I've come across a situation where I need to shard a database (Oracle, but that doesn't particularly matter).

The gist of the problem is I have written a large-scale system in a fairly standard TDD-style, with repositories and services hidden behind interfaces. Dependency injection is used to implement particular versions of the services and repositories at runtime, with this functionality allowing for crazy client requirements (for example we migrated from MSSQL to Oracle in under a week, which would not have been possible if the architecture was not properly decoupled!).

The problem now arises that I need to shard off a large portion of the data into a separate archival system, for performance reasons. The table structure has to remain the same due to time constraints, and I would like the purity of the architecture to remain the same, with no one section of the system having knowledge of the inner workings of another. The system will need to be switched from one shard to another dynamically via a user input (what input this is is yet to be finalised).

So, the two ways I can think of to approach this issue are:

1 - Pass in the required connection string on creation of a repository. This is not ideal as it means that the service layer, or worse, the UI, needs to know about the underlying sharding. This will make the design very inflexible in future, and require things like the sit-in-front caching layer (a write-through cache implementation on top of the IService) to be updates so their methods take a connection string as a parameter, which just seems wrong.

2 - Create a new IConnectionProvider subsection of the system that abstracts the connection information for the repository. This would be more ideal, as the repositories would remain self-contained, but I cannot think of a good way to switch this implementation without having to specify the relevant interface as a parameter to each method call, which goes back to the service layer specifying which connection to use.

Does anyone have any experience with this issue, or any opinions on a preferably low-labor yet still fairly pure implementation in this situation?

  • Are you sure you can't use the CREATE PARTITION/CREATE PARTITION SCHEME approach in SQL Server or the equivalent Oracle partitioning mechanism? docs.oracle.com/cd/E18283_01/server.112/e16541/toc.htm
    – JasonTrue
    Commented Feb 12, 2012 at 18:38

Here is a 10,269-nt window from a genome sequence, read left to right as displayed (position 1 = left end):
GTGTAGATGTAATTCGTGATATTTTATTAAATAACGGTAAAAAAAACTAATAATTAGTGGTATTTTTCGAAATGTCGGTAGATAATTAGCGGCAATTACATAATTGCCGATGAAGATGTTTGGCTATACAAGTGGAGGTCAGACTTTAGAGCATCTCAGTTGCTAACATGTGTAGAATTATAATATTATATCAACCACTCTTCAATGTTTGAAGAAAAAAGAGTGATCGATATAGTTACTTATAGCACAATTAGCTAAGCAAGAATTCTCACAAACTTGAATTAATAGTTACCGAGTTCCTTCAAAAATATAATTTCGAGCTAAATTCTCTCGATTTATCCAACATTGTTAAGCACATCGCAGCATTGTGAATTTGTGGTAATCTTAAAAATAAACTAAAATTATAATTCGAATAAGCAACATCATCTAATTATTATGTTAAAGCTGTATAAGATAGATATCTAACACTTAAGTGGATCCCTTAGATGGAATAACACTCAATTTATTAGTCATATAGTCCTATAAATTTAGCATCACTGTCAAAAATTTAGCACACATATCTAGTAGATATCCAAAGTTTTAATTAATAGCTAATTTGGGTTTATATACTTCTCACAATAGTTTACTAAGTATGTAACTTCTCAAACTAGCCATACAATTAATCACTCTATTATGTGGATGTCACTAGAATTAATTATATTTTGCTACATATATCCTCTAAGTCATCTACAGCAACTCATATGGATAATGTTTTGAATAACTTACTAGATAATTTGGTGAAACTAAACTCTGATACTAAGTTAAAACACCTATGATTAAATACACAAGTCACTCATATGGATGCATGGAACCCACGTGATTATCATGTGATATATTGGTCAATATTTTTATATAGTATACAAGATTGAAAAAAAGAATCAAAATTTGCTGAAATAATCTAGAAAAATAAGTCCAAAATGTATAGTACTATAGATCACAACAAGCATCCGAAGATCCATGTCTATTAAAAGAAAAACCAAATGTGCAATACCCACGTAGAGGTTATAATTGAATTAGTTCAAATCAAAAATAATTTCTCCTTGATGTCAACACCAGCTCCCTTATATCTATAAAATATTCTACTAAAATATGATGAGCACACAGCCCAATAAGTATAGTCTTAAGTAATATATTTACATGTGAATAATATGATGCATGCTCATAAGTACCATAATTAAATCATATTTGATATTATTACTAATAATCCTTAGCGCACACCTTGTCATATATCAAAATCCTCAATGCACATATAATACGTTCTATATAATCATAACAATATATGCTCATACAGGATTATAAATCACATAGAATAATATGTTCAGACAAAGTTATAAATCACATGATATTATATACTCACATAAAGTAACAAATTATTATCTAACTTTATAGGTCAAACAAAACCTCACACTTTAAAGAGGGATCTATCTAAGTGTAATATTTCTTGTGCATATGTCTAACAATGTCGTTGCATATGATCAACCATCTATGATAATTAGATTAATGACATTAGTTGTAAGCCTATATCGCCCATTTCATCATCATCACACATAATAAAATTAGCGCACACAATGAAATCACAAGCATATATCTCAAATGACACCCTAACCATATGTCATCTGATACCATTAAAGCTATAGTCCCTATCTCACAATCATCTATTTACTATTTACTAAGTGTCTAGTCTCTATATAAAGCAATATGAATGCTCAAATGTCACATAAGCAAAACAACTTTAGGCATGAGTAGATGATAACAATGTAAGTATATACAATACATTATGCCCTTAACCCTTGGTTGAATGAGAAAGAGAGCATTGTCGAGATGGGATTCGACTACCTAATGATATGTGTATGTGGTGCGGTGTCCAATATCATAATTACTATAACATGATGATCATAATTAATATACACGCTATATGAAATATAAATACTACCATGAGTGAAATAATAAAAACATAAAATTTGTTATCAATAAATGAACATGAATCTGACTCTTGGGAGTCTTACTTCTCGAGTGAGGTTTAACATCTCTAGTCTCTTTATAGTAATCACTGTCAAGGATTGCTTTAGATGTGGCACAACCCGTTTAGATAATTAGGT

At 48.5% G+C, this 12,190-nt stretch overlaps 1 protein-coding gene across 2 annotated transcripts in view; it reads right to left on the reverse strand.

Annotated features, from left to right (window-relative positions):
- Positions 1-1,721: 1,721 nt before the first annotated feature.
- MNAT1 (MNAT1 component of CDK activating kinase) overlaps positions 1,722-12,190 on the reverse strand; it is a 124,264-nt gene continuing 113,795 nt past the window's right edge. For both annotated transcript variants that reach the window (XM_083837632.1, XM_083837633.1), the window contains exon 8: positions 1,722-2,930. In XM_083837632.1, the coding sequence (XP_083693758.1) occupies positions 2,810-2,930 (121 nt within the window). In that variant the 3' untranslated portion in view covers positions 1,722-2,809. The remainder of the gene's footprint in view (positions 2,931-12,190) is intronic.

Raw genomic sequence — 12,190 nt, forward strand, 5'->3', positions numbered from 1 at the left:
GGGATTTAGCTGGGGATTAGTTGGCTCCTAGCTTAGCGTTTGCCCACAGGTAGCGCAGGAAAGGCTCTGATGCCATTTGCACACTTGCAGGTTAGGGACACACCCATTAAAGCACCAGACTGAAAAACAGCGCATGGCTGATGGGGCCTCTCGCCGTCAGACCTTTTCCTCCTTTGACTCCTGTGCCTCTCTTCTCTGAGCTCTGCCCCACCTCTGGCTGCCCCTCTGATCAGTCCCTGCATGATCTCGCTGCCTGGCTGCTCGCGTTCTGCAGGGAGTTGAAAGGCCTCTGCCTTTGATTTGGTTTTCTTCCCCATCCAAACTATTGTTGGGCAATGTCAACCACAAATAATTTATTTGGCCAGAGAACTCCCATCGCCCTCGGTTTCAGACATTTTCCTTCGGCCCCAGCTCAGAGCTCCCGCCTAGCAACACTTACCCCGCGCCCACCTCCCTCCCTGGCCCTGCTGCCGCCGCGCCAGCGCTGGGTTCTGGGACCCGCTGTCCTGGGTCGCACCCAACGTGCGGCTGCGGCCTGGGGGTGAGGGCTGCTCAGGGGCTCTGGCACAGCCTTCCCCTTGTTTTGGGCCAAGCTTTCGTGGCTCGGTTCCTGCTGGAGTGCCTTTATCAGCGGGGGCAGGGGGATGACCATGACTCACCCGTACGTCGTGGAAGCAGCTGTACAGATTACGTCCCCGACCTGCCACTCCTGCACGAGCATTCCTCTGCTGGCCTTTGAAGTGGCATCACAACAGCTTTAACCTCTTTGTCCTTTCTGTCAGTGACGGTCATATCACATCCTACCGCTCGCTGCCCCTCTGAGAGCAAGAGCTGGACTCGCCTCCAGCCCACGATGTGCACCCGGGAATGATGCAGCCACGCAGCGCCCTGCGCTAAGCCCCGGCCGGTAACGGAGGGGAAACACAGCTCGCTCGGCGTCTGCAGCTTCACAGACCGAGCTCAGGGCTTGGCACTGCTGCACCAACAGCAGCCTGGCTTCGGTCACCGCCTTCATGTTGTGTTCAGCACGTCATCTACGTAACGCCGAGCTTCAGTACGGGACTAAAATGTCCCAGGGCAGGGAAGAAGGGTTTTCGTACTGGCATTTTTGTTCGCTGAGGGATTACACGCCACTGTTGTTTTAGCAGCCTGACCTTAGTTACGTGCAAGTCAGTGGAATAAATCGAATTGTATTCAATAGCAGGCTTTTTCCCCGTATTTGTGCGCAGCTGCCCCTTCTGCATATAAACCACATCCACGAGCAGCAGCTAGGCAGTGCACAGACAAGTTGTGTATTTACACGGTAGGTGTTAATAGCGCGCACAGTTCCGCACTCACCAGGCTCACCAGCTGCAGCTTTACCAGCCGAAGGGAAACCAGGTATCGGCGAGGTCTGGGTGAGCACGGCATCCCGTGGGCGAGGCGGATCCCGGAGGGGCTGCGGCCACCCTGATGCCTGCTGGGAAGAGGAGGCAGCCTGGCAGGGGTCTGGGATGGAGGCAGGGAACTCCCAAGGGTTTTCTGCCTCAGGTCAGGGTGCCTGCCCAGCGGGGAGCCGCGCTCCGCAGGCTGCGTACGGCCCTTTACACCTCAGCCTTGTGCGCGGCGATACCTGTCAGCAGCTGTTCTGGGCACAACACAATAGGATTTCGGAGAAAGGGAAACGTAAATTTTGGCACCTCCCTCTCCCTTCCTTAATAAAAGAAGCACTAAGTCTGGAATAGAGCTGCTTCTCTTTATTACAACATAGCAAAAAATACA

• Not positive, I'm not overly familiar with Oracle's partitioning, but I don't think this is a particularly good candidate just to do the volume of data (which is very high). I will certainly ask one of the DBAs (they work for a different company for the client, or I would have asked them already!), however, I'm still interested in an answer to the architectural question.
    – Ed James
    Commented Feb 12, 2012 at 19:01
  • Understood, it's just that your described use case is essentially the canonical motivating scenario for such partitioning schemes. I wouldn't want to waste a lot of time trying to come up with a messy OO hack if I could make the sharding essentially transparent to the application.
    – JasonTrue
    Commented Feb 12, 2012 at 19:22
  • Option 2: stackoverflow.com/questions/1943576/… Commented Feb 14, 2012 at 3:17

1 Answer 1


I think it depends on how well your entities that you are persisting are segregated. If they are coupled and you are relying on cross-table joins to bring some arbirary read (+projection) state up and then deserialize it back, then you probably have a problem.

On the other hand, if you can load an entity or aggregate root + value objects from your repository without having to pull up a complete cross-entity-boundary object graph and have that be consistent in a transaction, then there's definitely the possibility there to shard in the repository.

In my world, the repository is the actual thing that implements sharding - it's a coherent 'bag of entities by id'.

That said; what are your sharding on? Entity type? Then, e.g. with Windsor, use an IHandlerSelector implementation that looks at the type of the repository (meaning type of entity requested) and chooses the right instance depending on whether it's a 'hot' entity, or a 'cold' one.

Similarly, for ranges of keys or based on entity data/attributes, you could do a handler selector that looks at some thing on the entity.

An alternative is to start publishing an event stream from operations on your entities and have those events create a read model that is denormalized already; avoiding the join-problems that might be the root cause of your scalability problems (this is speculative from my side based on experience).

  • That IHandlerSelector thingy sounds like what I'm looking for, but I'm using Unity for DI, and I don't know if there's an equivalent. I'll have to check that out.
    – Ed James
    Commented Feb 12, 2012 at 20:53
  • No idea. I would avoid Unity if I could.
    – Henrik
    Commented Feb 12, 2012 at 21:48
  • Why's that? I find that I prefer the Property-injection rather than Constructor-injection pattern, and that the container is fairly simple and performant.
    – Ed James
    Commented Feb 12, 2012 at 22:01
  • Well, it's not thread-safe nor has many features; features one needs after the initial meeting...
    – Henrik
    Commented Feb 13, 2012 at 9:20
  • Thread safety is not something I require as I have yet to come across a situation where I need to change the registrations after initialisation. Features, on the other hand, is a good point, but I get the impression they're improving it fairly quickly.
    – Ed James
    Commented Feb 13, 2012 at 10:13

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